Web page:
Immediately following AstraZeneca’s big FluMist setback Thursday, the British pharma has entered into an agreement with Teva that will likely lead to sales losses for another product, Byetta.
AstraZeneca and Teva settled patent disputes over the Type 2 diabetes injection and have agreed that beginning October 15, 2017, Teva can produce a generic knockoff for sales in the U.S. That date could be made earlier under “certain circumstances,” Teva said in its statement; other aspects of the arrangement weren’t disclosed.
Byetta last year brought in $316 million in sales for AZ, with $209 million coming from the U.S. The pharma, which teamed up with Bristol-Myers Squibb in 2012 to buy Amylin Pharmaceuticals, eventually picked up full Byetta rights in 2013 with its $4.1 billion purchase of BMS' share of a diabetes partnership.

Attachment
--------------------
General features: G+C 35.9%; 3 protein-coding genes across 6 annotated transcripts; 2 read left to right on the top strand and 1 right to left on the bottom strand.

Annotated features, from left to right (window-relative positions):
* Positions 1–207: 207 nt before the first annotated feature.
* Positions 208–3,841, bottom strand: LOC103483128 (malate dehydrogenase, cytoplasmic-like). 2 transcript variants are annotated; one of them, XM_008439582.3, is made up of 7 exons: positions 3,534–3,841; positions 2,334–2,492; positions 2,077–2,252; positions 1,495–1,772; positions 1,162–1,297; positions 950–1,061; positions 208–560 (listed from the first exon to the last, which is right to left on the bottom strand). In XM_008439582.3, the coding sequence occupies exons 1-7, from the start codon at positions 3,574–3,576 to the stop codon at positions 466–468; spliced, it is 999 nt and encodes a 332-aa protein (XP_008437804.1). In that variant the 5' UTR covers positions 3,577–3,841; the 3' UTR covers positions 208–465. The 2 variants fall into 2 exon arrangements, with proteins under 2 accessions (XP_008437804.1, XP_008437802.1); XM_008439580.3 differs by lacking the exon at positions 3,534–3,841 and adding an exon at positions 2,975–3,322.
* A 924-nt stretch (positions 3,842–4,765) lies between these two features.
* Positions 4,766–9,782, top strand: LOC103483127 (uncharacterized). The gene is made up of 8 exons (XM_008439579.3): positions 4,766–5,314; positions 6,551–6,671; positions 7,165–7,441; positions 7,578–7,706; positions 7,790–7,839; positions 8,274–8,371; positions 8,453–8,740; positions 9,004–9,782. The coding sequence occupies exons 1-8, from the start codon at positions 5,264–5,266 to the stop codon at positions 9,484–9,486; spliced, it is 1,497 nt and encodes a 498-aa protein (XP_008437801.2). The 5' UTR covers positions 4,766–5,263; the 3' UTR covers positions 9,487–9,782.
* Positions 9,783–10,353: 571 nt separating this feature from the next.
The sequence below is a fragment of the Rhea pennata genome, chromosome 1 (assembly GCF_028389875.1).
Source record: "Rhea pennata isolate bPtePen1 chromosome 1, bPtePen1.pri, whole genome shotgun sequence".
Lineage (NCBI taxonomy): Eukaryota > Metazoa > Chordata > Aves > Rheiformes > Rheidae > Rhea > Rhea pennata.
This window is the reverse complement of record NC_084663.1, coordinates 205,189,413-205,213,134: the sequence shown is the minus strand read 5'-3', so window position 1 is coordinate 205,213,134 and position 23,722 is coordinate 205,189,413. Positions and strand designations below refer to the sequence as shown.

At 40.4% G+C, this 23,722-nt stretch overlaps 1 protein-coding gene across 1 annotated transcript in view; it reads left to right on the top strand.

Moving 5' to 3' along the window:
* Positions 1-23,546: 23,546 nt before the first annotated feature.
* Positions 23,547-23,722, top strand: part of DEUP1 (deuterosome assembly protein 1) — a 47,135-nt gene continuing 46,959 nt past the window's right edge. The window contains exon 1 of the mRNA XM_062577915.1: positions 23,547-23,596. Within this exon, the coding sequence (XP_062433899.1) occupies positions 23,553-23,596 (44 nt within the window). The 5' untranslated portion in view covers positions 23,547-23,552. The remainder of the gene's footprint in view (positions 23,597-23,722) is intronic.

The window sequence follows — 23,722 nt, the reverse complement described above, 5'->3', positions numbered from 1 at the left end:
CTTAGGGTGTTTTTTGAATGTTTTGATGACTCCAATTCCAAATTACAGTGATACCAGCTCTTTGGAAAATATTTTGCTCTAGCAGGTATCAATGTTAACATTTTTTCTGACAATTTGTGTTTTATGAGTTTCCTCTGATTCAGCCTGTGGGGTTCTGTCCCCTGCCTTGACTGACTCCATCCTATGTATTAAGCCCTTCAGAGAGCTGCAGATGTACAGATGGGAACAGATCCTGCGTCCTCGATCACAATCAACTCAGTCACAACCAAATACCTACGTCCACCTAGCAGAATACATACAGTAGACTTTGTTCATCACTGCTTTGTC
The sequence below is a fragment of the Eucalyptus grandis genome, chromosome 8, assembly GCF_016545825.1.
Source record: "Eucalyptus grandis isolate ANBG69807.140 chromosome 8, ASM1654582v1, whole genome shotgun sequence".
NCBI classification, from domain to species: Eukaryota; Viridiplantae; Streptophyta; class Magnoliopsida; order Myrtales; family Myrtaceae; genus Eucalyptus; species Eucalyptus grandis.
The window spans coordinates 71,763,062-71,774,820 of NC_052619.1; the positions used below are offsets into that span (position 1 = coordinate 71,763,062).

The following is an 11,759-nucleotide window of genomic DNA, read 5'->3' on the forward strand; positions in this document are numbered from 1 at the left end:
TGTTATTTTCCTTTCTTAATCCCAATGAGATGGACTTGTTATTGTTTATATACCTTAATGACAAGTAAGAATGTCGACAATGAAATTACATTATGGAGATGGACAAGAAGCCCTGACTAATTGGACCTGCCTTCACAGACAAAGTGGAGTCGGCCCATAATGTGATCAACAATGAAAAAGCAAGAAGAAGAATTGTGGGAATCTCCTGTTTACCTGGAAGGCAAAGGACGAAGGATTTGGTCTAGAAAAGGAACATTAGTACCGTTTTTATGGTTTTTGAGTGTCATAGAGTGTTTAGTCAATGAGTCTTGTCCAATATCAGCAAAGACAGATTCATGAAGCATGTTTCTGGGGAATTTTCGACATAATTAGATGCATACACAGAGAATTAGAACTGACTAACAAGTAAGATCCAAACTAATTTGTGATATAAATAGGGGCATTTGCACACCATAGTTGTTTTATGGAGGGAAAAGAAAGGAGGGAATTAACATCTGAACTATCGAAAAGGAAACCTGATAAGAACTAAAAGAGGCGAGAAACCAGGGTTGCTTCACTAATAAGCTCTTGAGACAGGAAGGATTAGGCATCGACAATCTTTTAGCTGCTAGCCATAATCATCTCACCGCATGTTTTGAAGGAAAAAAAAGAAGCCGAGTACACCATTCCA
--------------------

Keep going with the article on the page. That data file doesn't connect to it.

While Byetta’s sales represent only about 1% of AstraZeneca’s global haul, the development comes as the company works to meet ambitious sales milestones promised by CEO Pascal Soriot during Pfizer’s hostile takeover campaign. At the time, he said the company could achieve $45 billion annually by 2023, compared with AZ’s $23.6 billion last year.
And the agreement comes the same week as an unwanted setback in the U.S., where a CDC committee recommended against any use of FluMist for the upcoming season. That led to an $80 million inventory knockdown and will mean more in lost sales over the course of the next few months.
- here’s Teva’s release
Bristol-Myers bails out of 'Diabetes Inc.' in $4.1B sell-out to AstraZeneca
CDC shuns AZ's FluMist, all but nixing U.S. sales this season
AstraZeneca chief chalks up milestones on his map to $45B